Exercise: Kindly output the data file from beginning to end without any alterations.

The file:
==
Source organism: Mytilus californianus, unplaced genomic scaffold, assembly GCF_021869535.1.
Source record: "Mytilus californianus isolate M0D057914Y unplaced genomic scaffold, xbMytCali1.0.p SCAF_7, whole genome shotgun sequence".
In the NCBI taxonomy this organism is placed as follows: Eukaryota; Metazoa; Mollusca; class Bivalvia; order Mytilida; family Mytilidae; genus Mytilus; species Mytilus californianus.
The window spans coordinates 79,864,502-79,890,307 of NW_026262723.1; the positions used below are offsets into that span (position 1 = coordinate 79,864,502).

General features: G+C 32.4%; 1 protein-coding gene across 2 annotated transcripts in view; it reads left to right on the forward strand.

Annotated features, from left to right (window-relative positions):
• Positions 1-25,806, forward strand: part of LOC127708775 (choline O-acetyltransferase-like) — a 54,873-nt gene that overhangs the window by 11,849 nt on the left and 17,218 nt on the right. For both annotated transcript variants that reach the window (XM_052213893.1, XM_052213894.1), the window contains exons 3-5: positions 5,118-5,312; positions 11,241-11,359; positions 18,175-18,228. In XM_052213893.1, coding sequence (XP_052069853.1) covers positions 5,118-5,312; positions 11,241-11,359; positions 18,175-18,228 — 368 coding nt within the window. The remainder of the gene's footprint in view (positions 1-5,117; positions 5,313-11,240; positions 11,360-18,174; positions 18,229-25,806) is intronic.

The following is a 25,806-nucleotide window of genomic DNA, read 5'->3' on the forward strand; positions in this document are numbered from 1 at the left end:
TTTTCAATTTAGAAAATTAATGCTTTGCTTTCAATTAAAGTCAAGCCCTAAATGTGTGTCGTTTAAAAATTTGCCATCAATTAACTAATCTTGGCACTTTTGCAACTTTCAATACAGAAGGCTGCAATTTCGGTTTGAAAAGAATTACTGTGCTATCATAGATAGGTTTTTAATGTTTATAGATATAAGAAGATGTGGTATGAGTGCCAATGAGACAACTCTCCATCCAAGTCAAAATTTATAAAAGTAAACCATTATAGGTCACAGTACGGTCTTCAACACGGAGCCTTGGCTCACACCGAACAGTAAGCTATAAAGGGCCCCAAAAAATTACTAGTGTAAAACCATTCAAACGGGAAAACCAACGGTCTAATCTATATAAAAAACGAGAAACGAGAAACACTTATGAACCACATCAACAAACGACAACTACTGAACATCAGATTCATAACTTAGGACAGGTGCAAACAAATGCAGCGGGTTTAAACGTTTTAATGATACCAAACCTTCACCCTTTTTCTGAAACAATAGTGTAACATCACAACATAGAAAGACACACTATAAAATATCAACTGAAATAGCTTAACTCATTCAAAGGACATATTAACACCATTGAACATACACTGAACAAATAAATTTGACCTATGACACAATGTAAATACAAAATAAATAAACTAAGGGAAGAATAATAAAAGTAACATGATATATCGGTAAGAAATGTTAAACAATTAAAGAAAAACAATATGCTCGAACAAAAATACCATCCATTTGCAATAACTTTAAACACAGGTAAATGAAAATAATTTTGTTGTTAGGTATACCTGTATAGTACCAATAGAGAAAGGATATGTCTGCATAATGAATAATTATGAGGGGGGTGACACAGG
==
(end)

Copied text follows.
Source organism: Mytilus californianus, unplaced genomic scaffold, assembly GCF_021869535.1.
Source record: "Mytilus californianus isolate M0D057914Y unplaced genomic scaffold, xbMytCali1.0.p SCAF_7, whole genome shotgun sequence".
In the NCBI taxonomy this organism is placed as follows: Eukaryota; Metazoa; Mollusca; class Bivalvia; order Mytilida; family Mytilidae; genus Mytilus; species Mytilus californianus.
The window spans coordinates 79,864,502-79,890,307 of NW_026262723.1; the positions used below are offsets into that span (position 1 = coordinate 79,864,502).

General features: G+C 32.4%; 1 protein-coding gene across 2 annotated transcripts in view; it reads left to right on the forward strand.

Annotated features, from left to right (window-relative positions):
• Positions 1-25,806, forward strand: part of LOC127708775 (choline O-acetyltransferase-like) — a 54,873-nt gene that overhangs the window by 11,849 nt on the left and 17,218 nt on the right. For both annotated transcript variants that reach the window (XM_052213893.1, XM_052213894.1), the window contains exons 3-5: positions 5,118-5,312; positions 11,241-11,359; positions 18,175-18,228. In XM_052213893.1, coding sequence (XP_052069853.1) covers positions 5,118-5,312; positions 11,241-11,359; positions 18,175-18,228 — 368 coding nt within the window. The remainder of the gene's footprint in view (positions 1-5,117; positions 5,313-11,240; positions 11,360-18,174; positions 18,229-25,806) is intronic.

The following is a 25,806-nucleotide window of genomic DNA, read 5'->3' on the forward strand; positions in this document are numbered from 1 at the left end:
TTTTCAATTTAGAAAATTAATGCTTTGCTTTCAATTAAAGTCAAGCCCTAAATGTGTGTCGTTTAAAAATTTGCCATCAATTAACTAATCTTGGCACTTTTGCAACTTTCAATACAGAAGGCTGCAATTTCGGTTTGAAAAGAATTACTGTGCTATCATAGATAGGTTTTTAATGTTTATAGATATAAGAAGATGTGGTATGAGTGCCAATGAGACAACTCTCCATCCAAGTCAAAATTTATAAAAGTAAACCATTATAGGTCACAGTACGGTCTTCAACACGGAGCCTTGGCTCACACCGAACAGTAAGCTATAAAGGGCCCCAAAAAATTACTAGTGTAAAACCATTCAAACGGGAAAACCAACGGTCTAATCTATATAAAAAACGAGAAACGAGAAACACTTATGAACCACATCAACAAACGACAACTACTGAACATCAGATTCATAACTTAGGACAGGTGCAAACAAATGCAGCGGGTTTAAACGTTTTAATGATACCAAACCTTCACCCTTTTTCTGAAACAATAGTGTAACATCACAACATAGAAAGACACACTATAAAATATCAACTGAAATAGCTTAACTCATTCAAAGGACATATTAACACCATTGAACATACACTGAACAAATAAATTTGACCTATGACACAATGTAAATACAAAATAAATAAACTAAGGGAAGAATAATAAAAGTAACATGATATATCGGTAAGAAATGTTAAACAATTAAAGAAAAACAATATGCTCGAACAAAAATACCATCCATTTGCAATAACTTTAAACACAGGTAAATGAAAATAATTTTGTTGTTAGGTATACCTGTATAGTACCAATAGAGAAAGGATATGTCTGCATAATGAATAATTATGAGGGGGGTGACACAGG